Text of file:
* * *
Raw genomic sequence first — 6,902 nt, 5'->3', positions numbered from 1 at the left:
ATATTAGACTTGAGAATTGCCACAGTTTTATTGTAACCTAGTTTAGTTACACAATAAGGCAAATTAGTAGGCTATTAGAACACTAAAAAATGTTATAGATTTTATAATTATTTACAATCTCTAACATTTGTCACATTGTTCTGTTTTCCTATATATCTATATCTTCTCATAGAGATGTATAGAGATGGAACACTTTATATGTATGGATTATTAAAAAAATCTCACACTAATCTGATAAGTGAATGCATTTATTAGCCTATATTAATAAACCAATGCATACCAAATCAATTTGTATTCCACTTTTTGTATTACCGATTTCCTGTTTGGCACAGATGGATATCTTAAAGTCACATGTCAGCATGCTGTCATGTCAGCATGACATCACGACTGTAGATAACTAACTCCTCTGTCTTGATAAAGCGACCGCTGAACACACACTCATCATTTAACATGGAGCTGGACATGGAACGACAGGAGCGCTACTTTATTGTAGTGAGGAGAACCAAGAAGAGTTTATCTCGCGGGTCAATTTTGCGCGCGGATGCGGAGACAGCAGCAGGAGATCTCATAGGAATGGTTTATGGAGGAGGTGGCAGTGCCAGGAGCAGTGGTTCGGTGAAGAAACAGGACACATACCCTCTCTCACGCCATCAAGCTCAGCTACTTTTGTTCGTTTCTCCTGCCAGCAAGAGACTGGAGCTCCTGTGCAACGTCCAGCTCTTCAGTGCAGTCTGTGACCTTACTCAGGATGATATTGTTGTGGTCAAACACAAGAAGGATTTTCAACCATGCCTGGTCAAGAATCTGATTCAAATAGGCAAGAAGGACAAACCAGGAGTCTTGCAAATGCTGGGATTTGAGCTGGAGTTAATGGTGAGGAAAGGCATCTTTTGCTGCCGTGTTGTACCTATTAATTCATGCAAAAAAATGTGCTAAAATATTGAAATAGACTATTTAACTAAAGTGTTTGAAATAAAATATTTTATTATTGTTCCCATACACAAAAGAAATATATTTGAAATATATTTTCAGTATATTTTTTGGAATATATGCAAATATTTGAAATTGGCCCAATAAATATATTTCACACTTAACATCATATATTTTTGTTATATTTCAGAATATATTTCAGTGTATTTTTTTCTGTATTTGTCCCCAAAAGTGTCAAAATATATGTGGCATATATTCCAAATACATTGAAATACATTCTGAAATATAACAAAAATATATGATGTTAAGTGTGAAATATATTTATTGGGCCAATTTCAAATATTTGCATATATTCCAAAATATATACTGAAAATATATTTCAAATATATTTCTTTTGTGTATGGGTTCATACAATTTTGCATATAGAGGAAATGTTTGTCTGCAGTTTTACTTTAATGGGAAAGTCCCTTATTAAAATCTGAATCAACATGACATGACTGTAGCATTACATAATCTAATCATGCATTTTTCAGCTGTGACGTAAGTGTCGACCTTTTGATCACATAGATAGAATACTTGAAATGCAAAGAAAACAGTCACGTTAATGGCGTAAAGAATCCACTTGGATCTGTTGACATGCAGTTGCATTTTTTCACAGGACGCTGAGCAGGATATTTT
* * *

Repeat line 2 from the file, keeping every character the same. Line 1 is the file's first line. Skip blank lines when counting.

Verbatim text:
ATATTAGACTTGAGAATTGCCACAGTTTTATTGTAACCTAGTTTAGTTACACAATAAGGCAAATTAGTAGGCTATTAGAACACTAAAAAATGTTATAGATTTTATAATTATTTACAATCTCTAACATTTGTCACATTGTTCTGTTTTCCTATATATCTATATCTTCTCATAGAGATGTATAGAGATGGAACACTTTATATGTATGGATTATTAAAAAAATCTCACACTAATCTGATAAGTGAATGCATTTATTAGCCTATATTAATAAACCAATGCATACCAAATCAATTTGTATTCCACTTTTTGTATTACCGATTTCCTGTTTGGCACAGATGGATATCTTAAAGTCACATGTCAGCATGCTGTCATGTCAGCATGACATCACGACTGTAGATAACTAACTCCTCTGTCTTGATAAAGCGACCGCTGAACACACACTCATCATTTAACATGGAGCTGGACATGGAACGACAGGAGCGCTACTTTATTGTAGTGAGGAGAACCAAGAAGAGTTTATCTCGCGGGTCAATTTTGCGCGCGGATGCGGAGACAGCAGCAGGAGATCTCATAGGAATGGTTTATGGAGGAGGTGGCAGTGCCAGGAGCAGTGGTTCGGTGAAGAAACAGGACACATACCCTCTCTCACGCCATCAAGCTCAGCTACTTTTGTTCGTTTCTCCTGCCAGCAAGAGACTGGAGCTCCTGTGCAACGTCCAGCTCTTCAGTGCAGTCTGTGACCTTACTCAGGATGATATTGTTGTGGTCAAACACAAGAAGGATTTTCAACCATGCCTGGTCAAGAATCTGATTCAAATAGGCAAGAAGGACAAACCAGGAGTCTTGCAAATGCTGGGATTTGAGCTGGAGTTAATGGTGAGGAAAGGCATCTTTTGCTGCCGTGTTGTACCTATTAATTCATGCAAAAAAATGTGCTAAAATATTGAAATAGACTATTTAACTAAAGTGTTTGAAATAAAATATTTTATTATTGTTCCCATACACAAAAGAAATATATTTGAAATATATTTTCAGTATATTTTTTGGAATATATGCAAATATTTGAAATTGGCCCAATAAATATATTTCACACTTAACATCATATATTTTTGTTATATTTCAGAATATATTTCAGTGTATTTTTTTCTGTATTTGTCCCCAAAAGTGTCAAAATATATGTGGCATATATTCCAAATACATTGAAATACATTCTGAAATATAACAAAAATATATGATGTTAAGTGTGAAATATATTTATTGGGCCAATTTCAAATATTTGCATATATTCCAAAATATATACTGAAAATATATTTCAAATATATTTCTTTTGTGTATGGGTTCATACAATTTTGCATATAGAGGAAATGTTTGTCTGCAGTTTTACTTTAATGGGAAAGTCCCTTATTAAAATCTGAATCAACATGACATGACTGTAGCATTACATAATCTAATCATGCATTTTTCAGCTGTGACGTAAGTGTCGACCTTTTGATCACATAGATAGAATACTTGAAATGCAAAGAAAACAGTCACGTTAATGGCGTAAAGAATCCACTTGGATCTGTTGACATGCAGTTGCATTTTTTCACAGGACGCTGAGCAGGATATTTT